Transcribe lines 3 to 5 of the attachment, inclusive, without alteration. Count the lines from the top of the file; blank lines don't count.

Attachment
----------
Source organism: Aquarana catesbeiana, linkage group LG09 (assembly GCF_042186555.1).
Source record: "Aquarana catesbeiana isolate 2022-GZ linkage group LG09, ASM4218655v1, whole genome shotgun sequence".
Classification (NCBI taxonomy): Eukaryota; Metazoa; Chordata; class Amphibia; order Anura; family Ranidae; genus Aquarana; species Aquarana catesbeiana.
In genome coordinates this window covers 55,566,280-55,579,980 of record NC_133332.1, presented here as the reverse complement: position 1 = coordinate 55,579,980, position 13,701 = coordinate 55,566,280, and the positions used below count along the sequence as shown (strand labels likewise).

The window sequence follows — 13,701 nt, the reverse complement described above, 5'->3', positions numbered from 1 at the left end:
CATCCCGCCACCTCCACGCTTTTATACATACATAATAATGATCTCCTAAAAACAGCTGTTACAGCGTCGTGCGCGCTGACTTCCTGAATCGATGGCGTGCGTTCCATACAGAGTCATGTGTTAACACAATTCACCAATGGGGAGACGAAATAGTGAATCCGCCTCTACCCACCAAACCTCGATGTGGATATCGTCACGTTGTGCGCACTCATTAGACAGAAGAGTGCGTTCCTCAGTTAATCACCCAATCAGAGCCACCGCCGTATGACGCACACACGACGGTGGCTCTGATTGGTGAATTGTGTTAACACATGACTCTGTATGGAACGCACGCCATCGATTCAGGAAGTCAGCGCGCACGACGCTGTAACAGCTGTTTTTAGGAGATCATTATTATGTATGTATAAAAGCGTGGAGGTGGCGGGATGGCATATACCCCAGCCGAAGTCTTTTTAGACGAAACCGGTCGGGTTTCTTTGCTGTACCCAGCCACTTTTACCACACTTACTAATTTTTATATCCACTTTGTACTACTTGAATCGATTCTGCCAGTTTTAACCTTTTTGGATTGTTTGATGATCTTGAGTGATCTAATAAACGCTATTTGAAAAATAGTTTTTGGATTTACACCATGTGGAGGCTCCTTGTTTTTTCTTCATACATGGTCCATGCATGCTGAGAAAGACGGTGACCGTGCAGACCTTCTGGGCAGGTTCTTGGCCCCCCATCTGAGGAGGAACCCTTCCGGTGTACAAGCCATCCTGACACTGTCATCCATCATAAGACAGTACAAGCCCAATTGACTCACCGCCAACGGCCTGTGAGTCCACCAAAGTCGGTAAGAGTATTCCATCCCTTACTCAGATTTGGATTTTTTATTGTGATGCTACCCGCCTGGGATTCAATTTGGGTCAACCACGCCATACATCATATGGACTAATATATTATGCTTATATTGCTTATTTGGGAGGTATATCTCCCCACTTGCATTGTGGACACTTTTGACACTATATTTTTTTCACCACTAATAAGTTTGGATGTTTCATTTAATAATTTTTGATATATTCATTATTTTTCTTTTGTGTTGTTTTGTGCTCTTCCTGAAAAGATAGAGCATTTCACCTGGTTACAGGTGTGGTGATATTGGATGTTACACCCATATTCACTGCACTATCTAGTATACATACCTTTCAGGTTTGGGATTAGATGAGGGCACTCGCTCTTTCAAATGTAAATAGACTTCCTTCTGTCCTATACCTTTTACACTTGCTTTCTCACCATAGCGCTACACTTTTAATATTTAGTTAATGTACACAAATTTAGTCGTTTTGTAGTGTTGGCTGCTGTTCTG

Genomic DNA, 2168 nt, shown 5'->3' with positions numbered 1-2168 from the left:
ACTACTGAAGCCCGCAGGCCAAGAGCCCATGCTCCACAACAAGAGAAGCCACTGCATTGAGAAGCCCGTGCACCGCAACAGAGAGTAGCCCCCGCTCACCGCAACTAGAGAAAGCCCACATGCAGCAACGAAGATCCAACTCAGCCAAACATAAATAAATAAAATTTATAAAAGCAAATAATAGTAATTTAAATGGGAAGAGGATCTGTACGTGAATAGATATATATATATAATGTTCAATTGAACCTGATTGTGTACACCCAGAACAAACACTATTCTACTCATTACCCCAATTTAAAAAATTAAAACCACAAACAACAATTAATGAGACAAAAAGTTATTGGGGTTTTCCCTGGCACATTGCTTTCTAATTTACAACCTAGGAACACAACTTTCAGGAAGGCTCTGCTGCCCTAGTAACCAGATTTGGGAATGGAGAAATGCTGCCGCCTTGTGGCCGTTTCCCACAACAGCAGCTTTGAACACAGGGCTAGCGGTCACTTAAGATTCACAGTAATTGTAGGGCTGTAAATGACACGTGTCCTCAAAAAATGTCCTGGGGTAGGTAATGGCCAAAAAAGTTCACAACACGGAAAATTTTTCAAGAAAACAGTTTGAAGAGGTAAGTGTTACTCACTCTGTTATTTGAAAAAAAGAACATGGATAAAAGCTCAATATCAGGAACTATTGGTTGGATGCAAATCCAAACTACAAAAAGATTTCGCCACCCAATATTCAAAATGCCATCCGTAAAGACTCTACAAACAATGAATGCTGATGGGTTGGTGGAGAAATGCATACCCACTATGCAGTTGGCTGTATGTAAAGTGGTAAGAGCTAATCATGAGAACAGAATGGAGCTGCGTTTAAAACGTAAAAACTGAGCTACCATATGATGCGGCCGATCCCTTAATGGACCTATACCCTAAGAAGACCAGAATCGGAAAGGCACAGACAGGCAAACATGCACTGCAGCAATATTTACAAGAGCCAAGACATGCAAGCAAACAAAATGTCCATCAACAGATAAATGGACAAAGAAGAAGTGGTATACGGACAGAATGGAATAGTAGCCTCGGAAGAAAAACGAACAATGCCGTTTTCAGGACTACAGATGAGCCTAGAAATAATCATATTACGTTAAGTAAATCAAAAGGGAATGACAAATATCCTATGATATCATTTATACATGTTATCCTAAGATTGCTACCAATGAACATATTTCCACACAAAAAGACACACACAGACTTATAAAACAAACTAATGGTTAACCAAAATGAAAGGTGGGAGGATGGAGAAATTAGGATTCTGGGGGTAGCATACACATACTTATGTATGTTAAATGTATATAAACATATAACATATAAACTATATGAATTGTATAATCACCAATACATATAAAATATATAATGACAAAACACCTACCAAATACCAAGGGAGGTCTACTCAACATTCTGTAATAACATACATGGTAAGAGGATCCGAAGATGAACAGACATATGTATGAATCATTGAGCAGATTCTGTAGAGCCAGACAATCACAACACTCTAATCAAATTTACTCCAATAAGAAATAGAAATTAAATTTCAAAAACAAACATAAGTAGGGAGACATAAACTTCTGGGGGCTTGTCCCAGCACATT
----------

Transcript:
Classification (NCBI taxonomy): Eukaryota; Metazoa; Chordata; class Amphibia; order Anura; family Ranidae; genus Aquarana; species Aquarana catesbeiana.
In genome coordinates this window covers 55,566,280-55,579,980 of record NC_133332.1, presented here as the reverse complement: position 1 = coordinate 55,579,980, position 13,701 = coordinate 55,566,280, and the positions used below count along the sequence as shown (strand labels likewise).

The window sequence follows — 13,701 nt, the reverse complement described above, 5'->3', positions numbered from 1 at the left end: